PE-Backed IPOs

Metabolix Inc., a Cambridge, Mass.-based developer of sustainable technologies for the production of plastics, has filed to raise $86.25 million via an IPO of common stock. It plans to trade on the Nasdaq under ticker symbol MBLX, with Piper Jaffray serving as lead underwriter. The company has raised VC funding from both The Vertical Group and Westfield Capital.

Alien Technology Corp., a Morgan Hill, Calif.-based provider of radio frequency identification products and services, has set its proposed IPO terms to nine million common shares being offered at between $10 and $12 per share. It plans to trade on the Nasdaq under ticker symbol RFID, with Bear Stearns serving as lead underwriter. Alien Technology has raised around $229 million in total VC funding since its 1999 inception, from firms like Advanced Equities, Sevin Rosen Funds, New Enterprise Associates, Rho Ventures and CMEA Ventures.

    PE Exits

CVS Corp. (NYSE: CVS) has agreed to acquire MinuteClinic Inc., a Minneapolis-based provider of retail-based health clinics throughout the United States. No financial terms were disclosed for the deal, which is expected to close later this summer. Evercore Partners and Lehman Brothers served as financial advisors to CVS. MinuteClinic has raised around $21 million in VC funding from firms like Affinity Capital Management, Bain Capital Ventures, TGap Ventures and Perkins Capital Management.

    PE-Backed M&A

Synarc Inc., a San Francisco-based provider of centralized imaging and molecular marker services to the pharma and biotech industries, has agreed to acquire the Center for Clinical and Basic Research AS, a Denmark-based company focused on implementing clinical research studies. No financial terms were disclosed. Synarc has raised over $17 million in VC funding from firms like US Venture Partners and SV Life Sciences.

XOS Technologies Inc., a Sanford, Fla.-based provider of multimedia sports technologies to pro and collegiate teams, has acquired Sagio Software Inc., a South Bend, Ind.–based provider of software for football teams. No financial terms were disclosed. XOS has raised over $42 million in VC funding from firms like Beechtree Capital, Blue Chip Venture Co., Comcast Interactive Capital and Liberty Associated Partners.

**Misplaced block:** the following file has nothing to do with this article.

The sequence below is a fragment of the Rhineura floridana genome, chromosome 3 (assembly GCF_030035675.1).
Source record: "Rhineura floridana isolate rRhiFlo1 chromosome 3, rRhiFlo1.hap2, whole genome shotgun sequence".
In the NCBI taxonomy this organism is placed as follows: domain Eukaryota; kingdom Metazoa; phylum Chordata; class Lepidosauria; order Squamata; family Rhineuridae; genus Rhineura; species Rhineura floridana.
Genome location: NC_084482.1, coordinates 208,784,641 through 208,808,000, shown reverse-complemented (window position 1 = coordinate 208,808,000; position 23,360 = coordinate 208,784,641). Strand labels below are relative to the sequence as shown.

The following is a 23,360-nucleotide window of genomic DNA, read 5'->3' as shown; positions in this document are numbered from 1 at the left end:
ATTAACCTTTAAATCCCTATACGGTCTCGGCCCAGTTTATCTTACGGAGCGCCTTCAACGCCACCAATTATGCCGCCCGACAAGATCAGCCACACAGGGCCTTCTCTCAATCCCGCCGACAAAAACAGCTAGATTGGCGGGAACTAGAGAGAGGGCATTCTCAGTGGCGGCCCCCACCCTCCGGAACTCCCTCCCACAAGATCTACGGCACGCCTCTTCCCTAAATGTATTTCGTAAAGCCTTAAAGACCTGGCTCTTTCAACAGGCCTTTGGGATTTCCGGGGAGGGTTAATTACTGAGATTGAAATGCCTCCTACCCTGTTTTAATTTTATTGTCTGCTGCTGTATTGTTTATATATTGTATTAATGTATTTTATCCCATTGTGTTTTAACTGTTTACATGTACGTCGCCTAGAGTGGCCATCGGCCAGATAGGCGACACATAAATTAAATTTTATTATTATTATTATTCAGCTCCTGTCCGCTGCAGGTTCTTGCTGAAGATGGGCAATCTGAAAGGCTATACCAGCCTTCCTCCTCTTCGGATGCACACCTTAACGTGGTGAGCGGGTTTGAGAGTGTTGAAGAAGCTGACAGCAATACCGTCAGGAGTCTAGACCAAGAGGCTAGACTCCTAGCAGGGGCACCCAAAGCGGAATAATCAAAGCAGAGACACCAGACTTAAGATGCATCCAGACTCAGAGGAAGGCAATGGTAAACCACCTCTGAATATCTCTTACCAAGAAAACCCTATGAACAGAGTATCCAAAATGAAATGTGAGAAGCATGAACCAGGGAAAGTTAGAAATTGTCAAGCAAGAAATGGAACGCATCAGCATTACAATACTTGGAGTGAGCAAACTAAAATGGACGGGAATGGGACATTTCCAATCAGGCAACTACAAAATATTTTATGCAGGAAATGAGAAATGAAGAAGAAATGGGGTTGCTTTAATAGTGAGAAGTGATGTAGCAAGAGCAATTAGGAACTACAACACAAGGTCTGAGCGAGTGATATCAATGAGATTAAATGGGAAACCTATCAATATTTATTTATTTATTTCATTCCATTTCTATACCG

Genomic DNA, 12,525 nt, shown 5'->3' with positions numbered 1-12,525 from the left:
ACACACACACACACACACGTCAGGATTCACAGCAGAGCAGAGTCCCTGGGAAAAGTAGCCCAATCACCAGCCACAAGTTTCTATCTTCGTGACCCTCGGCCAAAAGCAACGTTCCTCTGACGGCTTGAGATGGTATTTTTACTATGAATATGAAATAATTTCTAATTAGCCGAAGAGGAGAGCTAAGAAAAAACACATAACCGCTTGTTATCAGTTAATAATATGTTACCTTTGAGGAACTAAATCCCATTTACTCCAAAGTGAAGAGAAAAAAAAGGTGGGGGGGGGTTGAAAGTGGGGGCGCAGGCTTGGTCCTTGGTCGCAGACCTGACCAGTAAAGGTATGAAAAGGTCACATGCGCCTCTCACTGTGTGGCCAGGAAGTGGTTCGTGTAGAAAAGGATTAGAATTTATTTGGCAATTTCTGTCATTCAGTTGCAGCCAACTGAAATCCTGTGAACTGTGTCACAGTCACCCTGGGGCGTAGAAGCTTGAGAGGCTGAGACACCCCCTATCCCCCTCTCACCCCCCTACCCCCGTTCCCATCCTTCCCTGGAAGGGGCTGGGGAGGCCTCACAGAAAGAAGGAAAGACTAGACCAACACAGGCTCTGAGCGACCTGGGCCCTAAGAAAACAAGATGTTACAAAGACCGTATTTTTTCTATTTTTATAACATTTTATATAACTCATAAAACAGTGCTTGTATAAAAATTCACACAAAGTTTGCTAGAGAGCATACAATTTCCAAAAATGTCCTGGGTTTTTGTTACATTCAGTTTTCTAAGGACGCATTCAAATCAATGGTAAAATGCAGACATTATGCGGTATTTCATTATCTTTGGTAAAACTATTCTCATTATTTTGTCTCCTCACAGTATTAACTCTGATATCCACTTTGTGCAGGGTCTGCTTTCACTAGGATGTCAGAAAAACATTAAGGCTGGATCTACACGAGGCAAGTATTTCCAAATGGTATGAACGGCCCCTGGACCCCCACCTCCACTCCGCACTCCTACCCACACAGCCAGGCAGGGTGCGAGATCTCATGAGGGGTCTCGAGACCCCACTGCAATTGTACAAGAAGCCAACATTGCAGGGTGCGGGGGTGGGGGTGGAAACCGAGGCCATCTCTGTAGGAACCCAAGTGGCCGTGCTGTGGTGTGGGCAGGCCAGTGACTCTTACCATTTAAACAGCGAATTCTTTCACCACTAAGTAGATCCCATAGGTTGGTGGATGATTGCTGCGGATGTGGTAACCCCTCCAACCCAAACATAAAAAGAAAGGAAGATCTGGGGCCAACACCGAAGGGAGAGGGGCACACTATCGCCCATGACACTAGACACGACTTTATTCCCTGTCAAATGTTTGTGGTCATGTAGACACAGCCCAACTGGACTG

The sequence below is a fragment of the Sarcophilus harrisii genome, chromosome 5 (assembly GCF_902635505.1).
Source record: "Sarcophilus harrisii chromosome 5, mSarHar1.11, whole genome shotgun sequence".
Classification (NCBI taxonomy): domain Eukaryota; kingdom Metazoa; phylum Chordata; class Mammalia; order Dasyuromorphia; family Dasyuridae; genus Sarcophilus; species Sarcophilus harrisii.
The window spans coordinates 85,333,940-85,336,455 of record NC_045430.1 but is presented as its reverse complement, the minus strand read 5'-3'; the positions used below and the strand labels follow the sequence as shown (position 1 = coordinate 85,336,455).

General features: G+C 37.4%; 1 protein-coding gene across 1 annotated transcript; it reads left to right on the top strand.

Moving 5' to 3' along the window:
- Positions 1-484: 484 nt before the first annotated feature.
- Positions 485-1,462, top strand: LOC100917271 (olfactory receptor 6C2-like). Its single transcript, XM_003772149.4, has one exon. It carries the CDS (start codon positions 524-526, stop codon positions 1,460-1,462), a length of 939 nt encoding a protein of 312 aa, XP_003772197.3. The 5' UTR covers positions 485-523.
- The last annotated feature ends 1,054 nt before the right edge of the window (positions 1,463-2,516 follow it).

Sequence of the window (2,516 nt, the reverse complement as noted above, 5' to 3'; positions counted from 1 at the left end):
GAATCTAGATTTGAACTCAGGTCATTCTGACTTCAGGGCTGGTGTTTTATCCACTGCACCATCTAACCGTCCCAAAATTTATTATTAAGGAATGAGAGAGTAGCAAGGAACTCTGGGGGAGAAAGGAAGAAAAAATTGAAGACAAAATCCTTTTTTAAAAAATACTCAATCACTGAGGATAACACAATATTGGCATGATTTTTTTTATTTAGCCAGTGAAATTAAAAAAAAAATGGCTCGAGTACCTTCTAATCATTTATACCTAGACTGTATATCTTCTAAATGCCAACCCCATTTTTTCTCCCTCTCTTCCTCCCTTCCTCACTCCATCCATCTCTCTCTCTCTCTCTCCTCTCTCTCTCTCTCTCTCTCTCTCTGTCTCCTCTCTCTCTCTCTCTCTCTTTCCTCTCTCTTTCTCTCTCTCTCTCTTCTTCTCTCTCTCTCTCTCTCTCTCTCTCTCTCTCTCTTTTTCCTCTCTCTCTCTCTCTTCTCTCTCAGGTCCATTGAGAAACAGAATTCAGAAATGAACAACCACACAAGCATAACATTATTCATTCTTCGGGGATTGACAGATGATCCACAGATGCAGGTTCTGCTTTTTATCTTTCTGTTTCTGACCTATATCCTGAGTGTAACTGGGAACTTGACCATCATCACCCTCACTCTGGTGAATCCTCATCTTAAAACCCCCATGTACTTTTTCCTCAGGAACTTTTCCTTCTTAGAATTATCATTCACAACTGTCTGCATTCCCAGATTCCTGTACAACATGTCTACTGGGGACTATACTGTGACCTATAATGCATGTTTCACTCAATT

Firm & Fund News

Apex BioVentures Acquisition Corp., a Calif.-based blank check acquisition company focused on the healthcare industry, has filed to raise $75 million via an IPO. The company’s management team includes executive vice president and CFO Darrell Elliott, who spent seven years as a managing director with MDS Capital.

    Human Resources

Charlie O’Donnell is leaving Union Square Ventures, in order to join USV portfolio company Oddcast in the newly-created position of director of consumer products.

Alex Morey and Julian Masters have joined European Capital Financial Services as a director and investment director, respectively, in its UK buyouts group. Both previously were directors with Credit Suisse Private Equity. ECFS also added associates Athesan Guna (Merrill Lynch) and Ivan Stoyanov (McKinsey & Co.).

Daniel Eisner and Nigel Austin have joined the private equity practice of Proskauer Rose LLP, as a New York-based partner and senior counsel, respectively. They previously were with Akin, Gump, Strauss, Hauer & Feld LLP, where Eisner was a partner and Austin was counsel.

James Seymour has joined EMP Global as a managing director. He previously was with Commonfund.

Correction: Index Holdings, not Index Ventures, was part of a $20.3 million Series E round for CinemaNow Inc.

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July 14, 2006